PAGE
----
PwC: Manhattan had solid Q4

Increases in occupancy, ADR and RevPAR continued to accelerate across Manhattan during the second half of 2022, according to PwC’s Manhattan Lodging Overview.

Q4 RevPAR experienced a year-over-year increase of 54.2%, with the strongest gains in October—up 85.8%. Q3 RevPAR increased 75.1% from the same period in 2021.

“RevPAR exceeded pre-pandemic levels at Manhattan hotels for the first time in 2H 2022, driven by outsized growth in average daily room rates,” said Warren Marr, managing director, PwC. “Hotels continue to struggle with replacing staff lost during the pandemic. With supply growth expected to be muted over the next several years, and a sluggish return of the business traveler continuing to place downward pressure on occupancy levels, hotel operators may begin to see heightened flow through to their bottom lines.”

RevPAR increased 54.2% year-over-year during the fourth quarter of 2022. Occupancy and ADR continued to advance in a post-pandemic recovery as group and corporate travel patterns began to normalize and the market experienced its first holiday season with limited pandemic-related restrictions since 2019. Year-over-year increases in occupancy were highest in October, up 32.1%. With overall occupancy for the quarter at 82.7% and ADR at $376.37, Manhattan RevPAR jumped from $201.90 in Q4 2021 to $311.23 in Q4 2022.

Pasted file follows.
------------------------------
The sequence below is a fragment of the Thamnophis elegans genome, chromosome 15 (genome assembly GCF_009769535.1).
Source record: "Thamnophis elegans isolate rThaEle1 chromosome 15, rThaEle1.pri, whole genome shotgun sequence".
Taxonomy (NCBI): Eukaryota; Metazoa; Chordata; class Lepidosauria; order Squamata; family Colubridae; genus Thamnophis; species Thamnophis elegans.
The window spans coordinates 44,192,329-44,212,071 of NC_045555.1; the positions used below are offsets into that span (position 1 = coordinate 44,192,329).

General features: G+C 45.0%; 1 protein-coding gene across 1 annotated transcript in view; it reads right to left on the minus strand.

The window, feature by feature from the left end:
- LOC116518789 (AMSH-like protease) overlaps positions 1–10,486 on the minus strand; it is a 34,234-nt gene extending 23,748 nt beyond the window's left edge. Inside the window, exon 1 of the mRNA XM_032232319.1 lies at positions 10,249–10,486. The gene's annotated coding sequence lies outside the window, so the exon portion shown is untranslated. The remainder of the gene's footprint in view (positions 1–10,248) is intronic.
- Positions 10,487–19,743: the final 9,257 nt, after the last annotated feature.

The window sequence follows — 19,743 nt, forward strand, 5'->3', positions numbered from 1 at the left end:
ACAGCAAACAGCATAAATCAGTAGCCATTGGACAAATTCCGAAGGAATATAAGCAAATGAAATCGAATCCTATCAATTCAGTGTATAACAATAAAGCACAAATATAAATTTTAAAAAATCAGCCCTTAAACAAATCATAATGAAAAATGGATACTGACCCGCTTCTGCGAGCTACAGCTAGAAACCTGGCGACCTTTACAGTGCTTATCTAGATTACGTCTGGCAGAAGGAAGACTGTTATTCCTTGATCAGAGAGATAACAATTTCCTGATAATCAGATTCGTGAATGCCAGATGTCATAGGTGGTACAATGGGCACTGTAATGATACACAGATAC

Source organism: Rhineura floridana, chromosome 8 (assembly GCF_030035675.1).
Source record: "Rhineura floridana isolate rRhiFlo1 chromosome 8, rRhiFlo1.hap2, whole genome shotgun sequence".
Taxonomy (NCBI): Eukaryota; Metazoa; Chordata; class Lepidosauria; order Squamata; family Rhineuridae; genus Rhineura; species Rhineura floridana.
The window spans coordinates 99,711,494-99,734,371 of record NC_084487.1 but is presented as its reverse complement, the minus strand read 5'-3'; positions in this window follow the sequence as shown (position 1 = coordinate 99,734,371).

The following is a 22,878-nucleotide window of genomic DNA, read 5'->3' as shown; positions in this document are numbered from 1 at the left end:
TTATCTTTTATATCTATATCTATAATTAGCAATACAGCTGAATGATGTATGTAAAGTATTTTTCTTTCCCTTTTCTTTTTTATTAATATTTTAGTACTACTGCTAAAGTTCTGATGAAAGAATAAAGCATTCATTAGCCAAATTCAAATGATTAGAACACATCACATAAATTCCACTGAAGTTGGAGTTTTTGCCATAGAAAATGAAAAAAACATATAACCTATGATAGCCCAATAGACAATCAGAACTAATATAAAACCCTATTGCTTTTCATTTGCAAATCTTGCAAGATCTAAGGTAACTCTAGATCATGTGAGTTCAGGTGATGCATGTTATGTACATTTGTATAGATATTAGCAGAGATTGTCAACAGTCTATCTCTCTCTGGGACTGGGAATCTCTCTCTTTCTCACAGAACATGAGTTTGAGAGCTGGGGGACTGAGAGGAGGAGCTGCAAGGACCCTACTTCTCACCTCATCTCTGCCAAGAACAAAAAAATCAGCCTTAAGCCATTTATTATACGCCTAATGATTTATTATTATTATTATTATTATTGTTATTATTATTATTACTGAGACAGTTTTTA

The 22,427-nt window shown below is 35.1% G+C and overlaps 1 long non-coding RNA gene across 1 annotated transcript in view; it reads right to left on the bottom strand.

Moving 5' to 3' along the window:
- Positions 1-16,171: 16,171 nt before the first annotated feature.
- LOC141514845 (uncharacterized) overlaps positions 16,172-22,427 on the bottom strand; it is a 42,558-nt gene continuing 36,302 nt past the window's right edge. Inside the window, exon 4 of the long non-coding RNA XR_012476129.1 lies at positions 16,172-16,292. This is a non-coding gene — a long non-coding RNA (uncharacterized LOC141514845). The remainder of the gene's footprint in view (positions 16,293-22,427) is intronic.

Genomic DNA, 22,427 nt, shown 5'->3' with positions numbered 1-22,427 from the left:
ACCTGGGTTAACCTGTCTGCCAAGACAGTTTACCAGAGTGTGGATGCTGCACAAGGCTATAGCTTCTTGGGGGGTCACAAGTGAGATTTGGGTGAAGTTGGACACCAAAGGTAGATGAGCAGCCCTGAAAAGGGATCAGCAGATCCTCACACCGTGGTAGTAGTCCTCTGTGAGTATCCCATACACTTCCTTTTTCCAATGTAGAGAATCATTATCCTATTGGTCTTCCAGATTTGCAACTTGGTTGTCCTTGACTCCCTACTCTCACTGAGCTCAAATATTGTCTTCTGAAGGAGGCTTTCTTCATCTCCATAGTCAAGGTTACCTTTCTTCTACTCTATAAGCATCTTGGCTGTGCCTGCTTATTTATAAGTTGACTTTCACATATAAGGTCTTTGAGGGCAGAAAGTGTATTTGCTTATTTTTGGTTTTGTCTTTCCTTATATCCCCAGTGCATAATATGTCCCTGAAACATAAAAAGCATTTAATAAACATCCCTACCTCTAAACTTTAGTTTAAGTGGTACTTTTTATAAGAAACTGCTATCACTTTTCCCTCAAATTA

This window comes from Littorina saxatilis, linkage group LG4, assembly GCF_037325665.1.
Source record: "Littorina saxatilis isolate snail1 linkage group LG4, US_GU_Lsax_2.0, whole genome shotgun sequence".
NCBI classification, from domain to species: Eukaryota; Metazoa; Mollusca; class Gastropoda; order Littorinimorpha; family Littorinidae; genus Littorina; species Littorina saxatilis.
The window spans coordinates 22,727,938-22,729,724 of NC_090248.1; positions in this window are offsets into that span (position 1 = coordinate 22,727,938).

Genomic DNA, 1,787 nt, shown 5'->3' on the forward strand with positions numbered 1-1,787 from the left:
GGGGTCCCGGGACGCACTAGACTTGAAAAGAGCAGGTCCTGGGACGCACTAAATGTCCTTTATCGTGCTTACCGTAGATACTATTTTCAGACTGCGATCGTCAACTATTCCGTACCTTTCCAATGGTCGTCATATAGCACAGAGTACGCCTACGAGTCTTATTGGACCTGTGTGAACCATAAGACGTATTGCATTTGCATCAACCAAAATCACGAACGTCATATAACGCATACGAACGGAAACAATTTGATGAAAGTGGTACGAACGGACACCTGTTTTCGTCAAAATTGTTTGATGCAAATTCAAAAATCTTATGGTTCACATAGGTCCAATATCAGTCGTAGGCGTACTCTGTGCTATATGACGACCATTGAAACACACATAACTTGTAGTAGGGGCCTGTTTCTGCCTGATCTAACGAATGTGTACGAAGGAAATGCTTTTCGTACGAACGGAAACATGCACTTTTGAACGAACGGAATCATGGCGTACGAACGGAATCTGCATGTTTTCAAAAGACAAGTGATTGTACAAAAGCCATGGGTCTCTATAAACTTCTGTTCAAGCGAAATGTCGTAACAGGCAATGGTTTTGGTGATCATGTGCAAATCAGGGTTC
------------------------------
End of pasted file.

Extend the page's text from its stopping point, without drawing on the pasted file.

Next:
Of the four market classes tracked, upper-upscale properties exhibited the most notable year-over-year increase in RevPAR, up 65% for the quarter, driven by a 30.1% increase in occupancy from 63% in 2021 to 82% in 2022, and a 26.8% increase in ADR from $281.11 to $356.51. For upper-midscale properties, occupancy grew by 15.5% and ADR by 41.6%, resulting in a year-over-year RevPAR increase of 63.5%. Upscale properties experienced similar RevPAR growth, posting a 61.6% increase, driven by a 14.9% increase in occupancy and a 40.6% increase in ADR. Luxury properties posted the smallest increase in RevPAR of 37.9%, attributable to an 18.4% increase in occupancy and the lowest increase in ADR among all market classes, up 16.5%.

Of the five Manhattan neighborhoods, Midtown East had the largest increase in RevPAR, up 65.8%, driven by a 29.8% increase in ADR and a 27.7% increase in occupancy year-over-year. Midtown West RevPAR grew by 64.3%, largely driven by a 32.1% increase in ADR. Lower Manhattan and Midtown South posted RevPAR increases of 35.1% and 54.5%, respectively. Upper Manhattan had the smallest increase in RevPAR—still up 30.7%—with ADR growth moderating.

During the fourth quarter, growth in occupancy at full-service hotels outpaced limited-service hotels, with year-over-year increases of 21.1% and 15.1%, respectively. RevPAR increased 54.5% for full-service properties and limited-service hotels saw an increase of 53.3% over the same period.

For chain-affiliated and independent hotels, fourth-quarter RevPAR grew by 56.7% and 48.4%, respectively. The improvement in chain-affiliated hotels was driven by stronger increases in both occupancy and ADR, up 20.9% and 29.6%, respectively.